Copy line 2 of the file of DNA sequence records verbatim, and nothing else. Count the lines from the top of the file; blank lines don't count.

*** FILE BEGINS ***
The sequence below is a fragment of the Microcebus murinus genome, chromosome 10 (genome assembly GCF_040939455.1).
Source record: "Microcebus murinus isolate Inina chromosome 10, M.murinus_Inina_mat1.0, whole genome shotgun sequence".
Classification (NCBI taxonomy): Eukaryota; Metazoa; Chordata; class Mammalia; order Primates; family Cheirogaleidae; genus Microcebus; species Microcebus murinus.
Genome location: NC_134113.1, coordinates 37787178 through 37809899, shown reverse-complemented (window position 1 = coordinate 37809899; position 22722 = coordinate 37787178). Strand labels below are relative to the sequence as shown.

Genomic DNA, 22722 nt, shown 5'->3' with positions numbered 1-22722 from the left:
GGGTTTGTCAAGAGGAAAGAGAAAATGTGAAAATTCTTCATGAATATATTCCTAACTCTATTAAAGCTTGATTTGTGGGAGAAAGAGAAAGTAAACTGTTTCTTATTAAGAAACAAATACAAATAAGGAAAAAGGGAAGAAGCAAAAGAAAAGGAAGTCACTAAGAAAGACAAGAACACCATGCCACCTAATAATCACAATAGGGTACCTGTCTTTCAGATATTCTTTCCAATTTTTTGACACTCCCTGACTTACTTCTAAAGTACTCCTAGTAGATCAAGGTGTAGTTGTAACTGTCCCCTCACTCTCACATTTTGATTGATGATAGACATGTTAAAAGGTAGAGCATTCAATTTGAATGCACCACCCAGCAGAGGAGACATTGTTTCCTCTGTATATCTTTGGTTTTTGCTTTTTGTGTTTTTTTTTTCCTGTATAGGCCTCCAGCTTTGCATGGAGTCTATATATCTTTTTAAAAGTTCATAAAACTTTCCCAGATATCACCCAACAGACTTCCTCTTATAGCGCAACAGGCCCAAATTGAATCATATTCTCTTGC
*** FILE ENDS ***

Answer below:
Source record: "Microcebus murinus isolate Inina chromosome 10, M.murinus_Inina_mat1.0, whole genome shotgun sequence".